The way the Metaverse and NFT are imposing their codes requires an enthusiastic yet cautious approach to dealing with them. Because the financial values of this future we are living in have incredible and not-at-all virtual prospects for growth and user engagement. Is $5 trillion enough?
Hugo Boss is launching a new NFT collection for the Hugo brand, after releasing two NFT collections for Boss. Balmain has created a hub called Balmain Thread, to bring together its NFT projects into one platform and offer exclusive experiences to community members. As of 1 November, Gucci will have a new CEO for Gucci Vault and Metaverse Ventures: Robert Triefus. The supply chain follows closely, launching initiatives that are in some ways exploratory, as in the case of Lineapelle, whose project we write about here.
These are just a few of the many examples of how the Metaverse is trying to impose its codes, presenting itself as a new possible and rich reality. Many believe in and invest in it. Just as many remain doubtful and reject it in certain cases (also quite illustrious). However, understanding today where reason lies and how this is the future we are living in is really complex. And, perhaps, not even functional.
The future we are living
“With its potential to generate, in its entirety, up to $5 trillion in value by 2030, the Metaverse is too big for companies to ignore,” reads a recent McKinsey report. The study states that fashion is ‘at the forefront of changing the Metaverse’. According to Charles Hambro, whose company Geeiq (pronounced ‘Geek’) helps Tommy Hilfiger and Farfetch ‘navigate the Metaverse’, this enthusiasm may stem from past mistakes. The reference is to the carelessness with which fashion brands in the mid-2000s embraced new platforms like Facebook. Less than 20 years later, there are 3.2 billion people not only playing online but socialising and shopping, writes Style.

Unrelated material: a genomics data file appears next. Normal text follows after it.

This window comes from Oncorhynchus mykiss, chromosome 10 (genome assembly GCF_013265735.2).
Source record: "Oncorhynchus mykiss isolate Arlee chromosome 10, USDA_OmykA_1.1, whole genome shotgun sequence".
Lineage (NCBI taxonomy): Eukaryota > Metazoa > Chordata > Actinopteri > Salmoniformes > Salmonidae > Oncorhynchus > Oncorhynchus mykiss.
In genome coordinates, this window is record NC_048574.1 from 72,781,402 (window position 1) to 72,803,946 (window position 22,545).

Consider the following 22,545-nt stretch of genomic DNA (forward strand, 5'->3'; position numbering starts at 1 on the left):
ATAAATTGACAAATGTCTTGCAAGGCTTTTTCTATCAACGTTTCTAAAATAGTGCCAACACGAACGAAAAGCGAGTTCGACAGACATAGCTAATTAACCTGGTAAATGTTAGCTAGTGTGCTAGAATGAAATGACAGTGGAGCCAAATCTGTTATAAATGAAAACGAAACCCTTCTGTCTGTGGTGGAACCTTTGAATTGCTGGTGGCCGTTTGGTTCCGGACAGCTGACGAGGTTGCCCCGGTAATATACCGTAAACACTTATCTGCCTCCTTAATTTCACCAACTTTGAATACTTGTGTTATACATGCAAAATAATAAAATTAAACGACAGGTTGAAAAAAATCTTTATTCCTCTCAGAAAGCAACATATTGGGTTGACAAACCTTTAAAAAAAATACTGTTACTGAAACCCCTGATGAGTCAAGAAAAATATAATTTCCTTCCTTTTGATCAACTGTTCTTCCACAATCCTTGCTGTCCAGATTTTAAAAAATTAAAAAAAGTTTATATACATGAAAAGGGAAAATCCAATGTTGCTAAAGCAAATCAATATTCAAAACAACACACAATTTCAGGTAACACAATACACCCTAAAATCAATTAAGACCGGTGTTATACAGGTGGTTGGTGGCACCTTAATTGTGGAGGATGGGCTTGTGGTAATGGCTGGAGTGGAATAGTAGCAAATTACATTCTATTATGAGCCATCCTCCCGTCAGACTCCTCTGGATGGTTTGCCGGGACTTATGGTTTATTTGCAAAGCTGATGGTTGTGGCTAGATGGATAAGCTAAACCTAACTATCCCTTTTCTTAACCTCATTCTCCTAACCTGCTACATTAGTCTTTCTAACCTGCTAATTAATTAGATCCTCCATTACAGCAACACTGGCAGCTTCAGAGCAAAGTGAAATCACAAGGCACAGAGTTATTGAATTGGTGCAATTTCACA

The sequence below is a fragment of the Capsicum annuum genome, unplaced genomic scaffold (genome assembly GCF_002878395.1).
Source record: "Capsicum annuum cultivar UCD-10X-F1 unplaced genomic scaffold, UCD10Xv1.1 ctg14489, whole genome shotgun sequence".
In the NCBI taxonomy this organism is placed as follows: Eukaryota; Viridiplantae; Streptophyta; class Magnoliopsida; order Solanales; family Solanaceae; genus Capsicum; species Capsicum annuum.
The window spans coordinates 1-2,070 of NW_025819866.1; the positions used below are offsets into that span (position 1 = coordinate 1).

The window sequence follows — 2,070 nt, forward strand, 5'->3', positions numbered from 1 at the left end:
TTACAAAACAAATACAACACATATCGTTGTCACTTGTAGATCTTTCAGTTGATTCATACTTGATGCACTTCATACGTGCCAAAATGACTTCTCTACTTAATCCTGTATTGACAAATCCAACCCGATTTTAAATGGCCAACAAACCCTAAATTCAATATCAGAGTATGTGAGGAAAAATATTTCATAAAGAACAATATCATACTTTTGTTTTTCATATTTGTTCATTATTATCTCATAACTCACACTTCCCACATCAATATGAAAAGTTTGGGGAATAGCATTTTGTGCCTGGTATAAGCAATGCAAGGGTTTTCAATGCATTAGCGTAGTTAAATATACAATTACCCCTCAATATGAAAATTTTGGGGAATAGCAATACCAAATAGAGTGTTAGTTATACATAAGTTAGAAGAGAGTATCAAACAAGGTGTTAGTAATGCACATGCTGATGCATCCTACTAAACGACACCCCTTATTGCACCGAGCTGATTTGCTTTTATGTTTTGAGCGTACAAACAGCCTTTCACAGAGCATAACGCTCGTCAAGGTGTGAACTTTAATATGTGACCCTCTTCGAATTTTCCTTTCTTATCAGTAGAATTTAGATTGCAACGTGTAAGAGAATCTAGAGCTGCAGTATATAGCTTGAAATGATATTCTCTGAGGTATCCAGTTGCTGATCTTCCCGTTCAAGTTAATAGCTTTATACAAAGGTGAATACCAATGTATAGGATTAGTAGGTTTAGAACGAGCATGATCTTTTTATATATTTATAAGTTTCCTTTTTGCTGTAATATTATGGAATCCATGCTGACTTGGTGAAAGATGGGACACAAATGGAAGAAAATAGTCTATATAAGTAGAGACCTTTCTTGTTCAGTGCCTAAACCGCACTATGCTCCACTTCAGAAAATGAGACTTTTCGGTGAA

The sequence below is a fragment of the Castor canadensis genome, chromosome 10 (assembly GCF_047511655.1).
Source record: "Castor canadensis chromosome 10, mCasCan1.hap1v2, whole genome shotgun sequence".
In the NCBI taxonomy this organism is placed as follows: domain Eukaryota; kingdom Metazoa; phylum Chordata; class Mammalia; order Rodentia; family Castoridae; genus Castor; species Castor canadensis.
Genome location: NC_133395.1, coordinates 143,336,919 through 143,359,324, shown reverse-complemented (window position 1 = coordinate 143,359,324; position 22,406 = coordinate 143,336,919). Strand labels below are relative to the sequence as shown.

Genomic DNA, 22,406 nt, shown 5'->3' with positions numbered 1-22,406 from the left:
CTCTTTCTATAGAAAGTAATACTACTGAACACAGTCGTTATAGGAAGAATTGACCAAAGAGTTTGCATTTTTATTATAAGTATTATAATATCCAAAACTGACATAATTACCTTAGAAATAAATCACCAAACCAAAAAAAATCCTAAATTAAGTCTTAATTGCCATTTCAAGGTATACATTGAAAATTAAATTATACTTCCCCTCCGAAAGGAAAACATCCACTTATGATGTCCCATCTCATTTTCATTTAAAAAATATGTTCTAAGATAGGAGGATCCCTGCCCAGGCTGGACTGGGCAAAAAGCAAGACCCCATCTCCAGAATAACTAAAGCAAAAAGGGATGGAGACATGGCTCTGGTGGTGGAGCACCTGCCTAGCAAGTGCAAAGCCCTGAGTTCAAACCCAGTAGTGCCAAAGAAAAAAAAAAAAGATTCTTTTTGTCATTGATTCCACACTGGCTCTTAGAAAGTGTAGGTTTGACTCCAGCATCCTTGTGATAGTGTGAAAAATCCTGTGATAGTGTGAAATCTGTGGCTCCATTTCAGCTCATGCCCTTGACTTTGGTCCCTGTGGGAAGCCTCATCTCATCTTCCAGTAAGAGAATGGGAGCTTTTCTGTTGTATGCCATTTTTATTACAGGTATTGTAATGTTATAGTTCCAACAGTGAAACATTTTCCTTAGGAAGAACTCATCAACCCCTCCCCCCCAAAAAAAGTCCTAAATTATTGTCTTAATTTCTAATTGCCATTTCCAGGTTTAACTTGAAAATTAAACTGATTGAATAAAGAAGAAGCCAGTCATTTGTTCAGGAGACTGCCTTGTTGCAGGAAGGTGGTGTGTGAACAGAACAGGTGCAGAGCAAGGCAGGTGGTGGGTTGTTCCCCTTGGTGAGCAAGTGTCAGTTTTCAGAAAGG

The reality of the Metaverse
The Metaverse offers access to a whole new generation of customers. Considerably younger consumers who may never have interacted with high fashion before. In fact, what was remarkable about Gucci’s Roblox experience was not so much the sale of bags, but the number of users who visited the virtual space: 20 million. In fact, according to a survey published by Business of Fashion, around 70% of US consumers, from Generation X to Z, already consider their digital identity, including looks, to be ‘important’.
Numbers are too big to be overlooked. A study conducted by Bain & Company on behalf of the French Comité Colbert, states that luxury is a pioneer in the adoption of new technologies. NFTs, in particular, although adopted today by only 5% of brands, will become central in the coming years. 51% of the luxury industry is already experimenting with or planning launches by 2025. The study shows that the large groups are already ahead of their independent competitors, especially when it comes to NFT.
Raphaël Bloch, the co-founder of the online media The Big Whale, explains the reason to the Journal du Luxe. “The concept of a rarity in the physical world has found its counterpart in the digital world thanks to the uniqueness of NFTs. The problem today is how these big brands manage to transpose their universes to the Web3 (the new immersive declination of the Net, ed.) while transferring this notion of value to us’. (mv)
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